Once someone has the courage to step forward for help…lack of resources may stop them in their tracks.
Another ongoing issue with mental health in the restaurant industry is a lack of funds or benefits for employees to get the treatment and support they need.
The Heirloom Foundation survey reported that only 18% of restaurants offer health benefits, which can sometimes cover necessary treatment for those battling mental illness. And even those seeking help will often experience therapists who don’t quite understand what it’s like working in the industry. They may say that their job is the source of their unhappiness or anxiety, but how is that helpful for someone who needs to pay the bills?
And speaking of paying bills, most restaurant employees are working for less than minimum wage, and relying on tips to make a living. While tips can be lucrative, the uncertainty of a fluctuating paycheck can be stressful.
A recent study from the American Journal of Epidemiology revealed that service employees who rely on tips are more susceptible to depression, sleep problems, and stress.
And in most cases, restaurant employees still have to work multiple jobs. This only adds to their stress and doesn’t leave them much time for self-care, which results in a detrimental effect on mental health in the restaurant industry.
To cope, many turn to alcohol and drugs.
Due to the pressure to always be “on” at work and the stigma of discussing mental health in the restaurant industry, many employees turn to alcohol or illicit substances to self-medicate. Usually, alcohol is served in the place where they work, so there’s easy access to their drink of choice every time the clock in.
The need to turn to substances is habit-forming, to the point where it’s almost an epidemic with mental health in the restaurant industry.
The Substance Abuse and Mental Health Services Administration reported that restaurant professionals have the highest rates of substance use disorder than any other industry surveyed.
Suicide is a major concern.
People who work in restaurants are strong, but many suffer from untreated illnesses. And battling mental illness and addiction increases the likelihood that they may end their own life. According to the Addiction Center, over 90% of suicide victims have suffered from depression, substance abuse, or both.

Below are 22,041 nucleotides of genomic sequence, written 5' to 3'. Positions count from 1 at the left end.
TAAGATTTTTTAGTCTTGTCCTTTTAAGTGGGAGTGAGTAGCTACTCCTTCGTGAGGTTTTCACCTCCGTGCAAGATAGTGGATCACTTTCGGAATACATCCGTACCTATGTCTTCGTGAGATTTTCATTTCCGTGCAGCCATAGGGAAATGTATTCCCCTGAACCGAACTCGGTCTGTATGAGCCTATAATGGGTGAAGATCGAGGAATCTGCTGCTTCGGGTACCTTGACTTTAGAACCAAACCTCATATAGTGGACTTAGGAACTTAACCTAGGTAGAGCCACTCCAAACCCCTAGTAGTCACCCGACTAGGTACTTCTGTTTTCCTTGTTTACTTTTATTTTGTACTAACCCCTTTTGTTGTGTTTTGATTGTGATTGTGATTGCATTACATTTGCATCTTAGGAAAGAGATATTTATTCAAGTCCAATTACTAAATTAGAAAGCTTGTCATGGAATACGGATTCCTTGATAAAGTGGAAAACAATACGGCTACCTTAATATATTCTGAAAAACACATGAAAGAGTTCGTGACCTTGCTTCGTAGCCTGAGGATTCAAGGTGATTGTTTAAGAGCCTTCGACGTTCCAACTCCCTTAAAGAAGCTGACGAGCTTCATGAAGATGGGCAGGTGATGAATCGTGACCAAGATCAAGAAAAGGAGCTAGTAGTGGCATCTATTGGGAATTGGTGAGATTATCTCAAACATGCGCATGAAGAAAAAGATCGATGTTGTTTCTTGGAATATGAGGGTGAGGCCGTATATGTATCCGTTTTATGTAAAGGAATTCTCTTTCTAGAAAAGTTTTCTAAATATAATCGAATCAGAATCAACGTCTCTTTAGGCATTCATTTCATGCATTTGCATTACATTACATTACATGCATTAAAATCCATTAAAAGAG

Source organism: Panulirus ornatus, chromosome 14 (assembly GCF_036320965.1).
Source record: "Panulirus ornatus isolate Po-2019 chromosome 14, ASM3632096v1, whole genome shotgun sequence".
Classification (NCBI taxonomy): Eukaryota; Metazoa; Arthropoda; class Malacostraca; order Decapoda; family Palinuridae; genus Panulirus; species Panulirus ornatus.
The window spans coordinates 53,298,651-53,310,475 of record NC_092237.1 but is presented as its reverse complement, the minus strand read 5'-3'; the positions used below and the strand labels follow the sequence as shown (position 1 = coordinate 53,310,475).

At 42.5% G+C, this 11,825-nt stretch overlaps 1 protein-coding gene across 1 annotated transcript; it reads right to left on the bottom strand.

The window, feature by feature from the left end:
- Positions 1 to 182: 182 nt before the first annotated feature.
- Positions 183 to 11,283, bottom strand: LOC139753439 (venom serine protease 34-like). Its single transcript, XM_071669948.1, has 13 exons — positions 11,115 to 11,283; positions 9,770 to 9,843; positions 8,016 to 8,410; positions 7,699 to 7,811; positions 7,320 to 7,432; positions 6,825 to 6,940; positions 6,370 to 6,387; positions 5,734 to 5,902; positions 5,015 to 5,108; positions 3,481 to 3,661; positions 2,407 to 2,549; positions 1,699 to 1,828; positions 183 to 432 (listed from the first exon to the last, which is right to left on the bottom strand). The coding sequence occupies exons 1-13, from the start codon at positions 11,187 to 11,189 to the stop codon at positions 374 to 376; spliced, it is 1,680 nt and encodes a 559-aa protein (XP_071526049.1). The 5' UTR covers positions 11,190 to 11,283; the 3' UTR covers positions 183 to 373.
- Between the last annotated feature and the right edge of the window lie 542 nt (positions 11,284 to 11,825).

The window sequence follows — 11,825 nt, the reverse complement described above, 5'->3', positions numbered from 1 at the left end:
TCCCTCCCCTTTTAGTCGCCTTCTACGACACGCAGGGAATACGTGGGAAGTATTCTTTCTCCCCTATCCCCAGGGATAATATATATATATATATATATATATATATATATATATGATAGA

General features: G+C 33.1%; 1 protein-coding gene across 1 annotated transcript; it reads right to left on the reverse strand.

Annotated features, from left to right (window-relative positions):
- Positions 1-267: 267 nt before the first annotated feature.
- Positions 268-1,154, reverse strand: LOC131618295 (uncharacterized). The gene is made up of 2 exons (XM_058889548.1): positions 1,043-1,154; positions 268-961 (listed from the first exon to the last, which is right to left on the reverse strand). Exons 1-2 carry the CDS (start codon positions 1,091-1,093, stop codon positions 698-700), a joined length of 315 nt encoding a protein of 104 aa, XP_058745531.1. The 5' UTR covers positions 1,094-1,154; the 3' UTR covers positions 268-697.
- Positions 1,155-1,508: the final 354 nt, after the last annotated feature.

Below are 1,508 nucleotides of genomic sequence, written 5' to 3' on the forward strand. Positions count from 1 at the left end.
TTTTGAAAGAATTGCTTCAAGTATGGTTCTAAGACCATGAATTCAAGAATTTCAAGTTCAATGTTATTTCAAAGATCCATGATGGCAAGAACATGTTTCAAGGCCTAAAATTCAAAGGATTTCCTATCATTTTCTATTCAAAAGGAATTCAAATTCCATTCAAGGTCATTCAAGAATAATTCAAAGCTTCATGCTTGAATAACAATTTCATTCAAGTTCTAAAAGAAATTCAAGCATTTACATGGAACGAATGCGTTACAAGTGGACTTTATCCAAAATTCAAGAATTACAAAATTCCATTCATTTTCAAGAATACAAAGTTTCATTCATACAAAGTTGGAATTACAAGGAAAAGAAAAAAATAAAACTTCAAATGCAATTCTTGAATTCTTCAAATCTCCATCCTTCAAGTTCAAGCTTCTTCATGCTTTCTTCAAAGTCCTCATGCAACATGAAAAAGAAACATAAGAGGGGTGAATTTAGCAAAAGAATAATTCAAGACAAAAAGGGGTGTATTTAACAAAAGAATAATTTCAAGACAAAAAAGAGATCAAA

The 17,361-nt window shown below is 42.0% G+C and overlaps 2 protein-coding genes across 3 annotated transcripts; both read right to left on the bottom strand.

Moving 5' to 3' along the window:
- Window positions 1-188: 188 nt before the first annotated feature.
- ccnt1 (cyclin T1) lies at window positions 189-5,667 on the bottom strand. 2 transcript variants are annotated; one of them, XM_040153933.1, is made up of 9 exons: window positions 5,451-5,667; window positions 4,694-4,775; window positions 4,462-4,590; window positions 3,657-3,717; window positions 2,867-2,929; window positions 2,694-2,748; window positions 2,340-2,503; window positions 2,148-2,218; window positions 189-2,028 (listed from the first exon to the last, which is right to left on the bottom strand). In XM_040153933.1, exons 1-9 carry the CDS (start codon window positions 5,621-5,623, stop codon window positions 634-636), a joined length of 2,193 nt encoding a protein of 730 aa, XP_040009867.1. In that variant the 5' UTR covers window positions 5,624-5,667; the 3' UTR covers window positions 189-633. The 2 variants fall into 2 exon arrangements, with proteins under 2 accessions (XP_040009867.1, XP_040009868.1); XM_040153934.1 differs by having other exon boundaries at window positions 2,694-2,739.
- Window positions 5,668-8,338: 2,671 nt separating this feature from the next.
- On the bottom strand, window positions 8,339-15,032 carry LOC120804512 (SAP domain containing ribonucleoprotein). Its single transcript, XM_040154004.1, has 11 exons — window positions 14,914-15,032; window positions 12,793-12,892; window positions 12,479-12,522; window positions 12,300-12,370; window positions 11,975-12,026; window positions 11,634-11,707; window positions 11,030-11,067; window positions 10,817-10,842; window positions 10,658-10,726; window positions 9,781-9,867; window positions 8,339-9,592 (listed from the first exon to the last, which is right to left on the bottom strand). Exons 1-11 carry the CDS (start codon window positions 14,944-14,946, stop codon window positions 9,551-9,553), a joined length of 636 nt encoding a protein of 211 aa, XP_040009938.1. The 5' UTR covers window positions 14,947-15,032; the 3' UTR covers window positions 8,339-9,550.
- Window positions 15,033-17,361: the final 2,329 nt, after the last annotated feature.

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How Things Are Improving Mental Health in the Restaurant Industry
The state of mental health in the restaurant industry has been an avoided topic for decades. Most people thought things were fine as they were. But after Anthony Bourdain’s death, more and more prominent chefs and industry influencers have spoken out about the factors threatening mental health in the restaurant industry.
And now, they are taking action.
The simplest and so far, most effective way of dealing with mental health in the restaurant industry is talking about it. Discussing mental health removes the stigma and lets employees who may be suffering know that they are not alone.
Acknowledging the problem is the first step to solving it, and allowing a place for an open discussion about mental health in the restaurant industry has already opened doors and opportunities for those who may be struggling.
Chefs are stepping up…
Chefs have stepped forward to share tips for better self-care and are beginning to question if the traditional kitchen environment is necessarily the best thing for their staff. More restaurant owners are exploring different practices that are still profitable, but no longer at the expense of their employee’s mental health. Raising the minimum wage and offering health benefits are some of the first steps being taken, and there are more discussions on other ways to provide help and support for mental health in the restaurant industry.
People are taking initiative and making real changes.
Beyond new practices and open discussions about mental health in the restaurant industry, chefs, restaurant owners, and other industry veterans have started multiple support groups and organizations for restaurant employees who may be suffering from mental illness:
- Chef’s with Issues: Started by Kat Kinsman, the organization acts as a support outlet and resource center for restaurant workers suffering from depression or substance abuse.
- Ben’s Friends: This online support group, founded in honor of Charleston chef Ben Murray, was created as a safe haven and support group for restaurant professional who suffer from addiction and substance abuse.
- Local Community Organizations: Organizations like Big Table in Washington State and the Giving Kitchen in Atlanta, Georgia, are also available to help professionals access resources for mental health in the restaurant industry on a local level.
Mental health in the restaurant industry is an important topic that deserves our time and attention. It’s an ongoing battle, but with support, we can build a better future for our restaurant professionals.